Woodland Walk – Buds

Another wander around the ‘Woodland Walk’ at Attingham Park on a much warmer day in late January when the temperatures crept into double figures. The wind was calm almost a totally calm day which made for a quiet atmosphere along the pathways. This allowed us to appreciate the tiniest bird song and calls, blue tit, wren, robin, treecreeper, willow tit and nuthatch.

I decided to look out for early signs of buds hoping that some were showing promise of greener times to come. Leaf buds were very small with one exception, big sticky buds! I presume these were from a chestnut of sorts.

As we began our walk we began to find many buds of early flowers of evergreen shrubs like these viburnum intermingled with a few out of season brave souls like this rose.

As we approached the walled garden we noticed two winter-flowering shrubs showing off their yellow blooms in the border alongside the gravel pathway. They were in fact two varieties of the same shrub, both lightly scented called chimonanthus.

As we left the walled garden we began to see carpets of snowdrops beneath mature trees. I love the way some batches snuggle up to the base of huge tree trunks. The hellebore buds were on the verge of opening so should be in bloom when we next visit. We love growing both snowdrops and hellebores in our home patch but they seem so different in the woodland setting.

The buds we anticipated seeing as we wandered through the woodland were the tiniest fresh green of deciduous trees, but we also came across young catkins of hazel and birch, which are of course flower buds rather than leaf buds.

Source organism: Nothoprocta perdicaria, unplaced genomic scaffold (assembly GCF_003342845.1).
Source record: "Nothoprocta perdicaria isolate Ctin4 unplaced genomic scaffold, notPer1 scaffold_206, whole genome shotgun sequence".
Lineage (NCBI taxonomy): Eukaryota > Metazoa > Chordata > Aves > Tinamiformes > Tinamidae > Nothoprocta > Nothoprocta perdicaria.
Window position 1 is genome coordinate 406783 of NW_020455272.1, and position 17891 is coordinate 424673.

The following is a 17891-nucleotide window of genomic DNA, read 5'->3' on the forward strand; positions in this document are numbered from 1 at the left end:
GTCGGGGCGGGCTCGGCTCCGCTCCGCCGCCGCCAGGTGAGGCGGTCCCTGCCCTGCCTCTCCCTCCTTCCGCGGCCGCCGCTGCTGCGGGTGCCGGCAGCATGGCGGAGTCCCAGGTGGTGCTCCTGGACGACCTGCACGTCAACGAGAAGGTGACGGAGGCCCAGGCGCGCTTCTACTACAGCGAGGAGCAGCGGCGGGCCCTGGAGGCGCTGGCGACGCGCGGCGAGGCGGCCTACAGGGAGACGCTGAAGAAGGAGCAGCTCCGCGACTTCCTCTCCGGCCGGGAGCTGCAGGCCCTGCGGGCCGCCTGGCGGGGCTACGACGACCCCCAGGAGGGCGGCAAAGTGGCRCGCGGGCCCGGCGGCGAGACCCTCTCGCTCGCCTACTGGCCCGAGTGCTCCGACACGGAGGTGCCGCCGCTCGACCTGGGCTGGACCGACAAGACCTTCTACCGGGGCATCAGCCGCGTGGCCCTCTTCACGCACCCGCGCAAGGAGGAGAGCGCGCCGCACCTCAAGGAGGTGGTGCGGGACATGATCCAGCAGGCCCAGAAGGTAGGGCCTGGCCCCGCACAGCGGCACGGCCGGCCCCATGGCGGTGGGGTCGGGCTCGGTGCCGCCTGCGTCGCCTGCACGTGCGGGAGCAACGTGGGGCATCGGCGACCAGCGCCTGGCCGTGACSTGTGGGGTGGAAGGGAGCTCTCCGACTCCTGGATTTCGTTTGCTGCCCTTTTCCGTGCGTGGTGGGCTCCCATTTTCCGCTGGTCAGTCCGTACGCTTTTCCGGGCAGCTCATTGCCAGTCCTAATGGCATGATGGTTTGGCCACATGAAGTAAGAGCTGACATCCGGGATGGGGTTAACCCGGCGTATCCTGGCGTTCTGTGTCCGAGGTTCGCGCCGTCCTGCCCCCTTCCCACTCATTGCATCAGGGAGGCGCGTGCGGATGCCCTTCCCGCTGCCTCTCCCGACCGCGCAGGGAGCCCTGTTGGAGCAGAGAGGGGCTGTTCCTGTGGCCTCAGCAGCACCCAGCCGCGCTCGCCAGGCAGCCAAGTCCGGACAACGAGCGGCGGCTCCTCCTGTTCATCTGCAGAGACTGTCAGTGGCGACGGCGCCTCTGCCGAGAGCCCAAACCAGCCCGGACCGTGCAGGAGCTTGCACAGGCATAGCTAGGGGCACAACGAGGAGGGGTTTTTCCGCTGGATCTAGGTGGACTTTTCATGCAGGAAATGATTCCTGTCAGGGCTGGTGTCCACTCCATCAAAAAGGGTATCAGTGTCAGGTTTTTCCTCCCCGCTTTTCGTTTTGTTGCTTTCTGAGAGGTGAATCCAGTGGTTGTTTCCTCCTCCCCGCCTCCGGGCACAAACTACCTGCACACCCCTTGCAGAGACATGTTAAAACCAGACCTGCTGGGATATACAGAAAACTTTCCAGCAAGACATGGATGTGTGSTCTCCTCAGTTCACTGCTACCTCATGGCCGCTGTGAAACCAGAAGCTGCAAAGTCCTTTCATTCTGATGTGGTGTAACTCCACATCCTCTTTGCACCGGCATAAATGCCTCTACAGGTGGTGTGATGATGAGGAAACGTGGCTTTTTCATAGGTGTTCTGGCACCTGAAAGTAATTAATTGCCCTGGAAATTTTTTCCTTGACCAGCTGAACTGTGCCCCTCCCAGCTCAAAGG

As we left the woodland area we crossed an open grassland patch dotted with oak trees of all ages. Here we also found the flower buds of wild cherry trees.

We crossed a couple of bridges with the sound of rushing water beneath and made our way back up past the house, Attingham Hall. The buds we found here were of both leaf and flower mostly on ornamental shrubs.

I will finish with the fresh green leaves of our native White Dead Nettle with the white flower buds snuggled against the stem and a ladybird sunbathing on top trying to absorb a little warmth from the rays of the winter sun. I presume he will hibernate away once the sun goes in. This little wild flower shows all the promises of what we have in store for us as the weather warms up.

By greenbenchramblings

A retired primary school head teacher, I now spend much of my time gardening in our quarter acre plot in rural Shropshire south of Shrewsbury. I share my garden with Jude my wife a newly retired teacher , eight assorted chickens and a plethora of wildlife. Jude does all the heavy work as I have a damaged spine and right leg. We also garden on an allotment nearby. We are interested in all things related to gardens, green issues and wildlife.

One reply on “Woodland Walk – Buds”

Off for a walk with Russell today. The local walks we are limited to at present are enlivened by wonderful buds and the first spring flowers.

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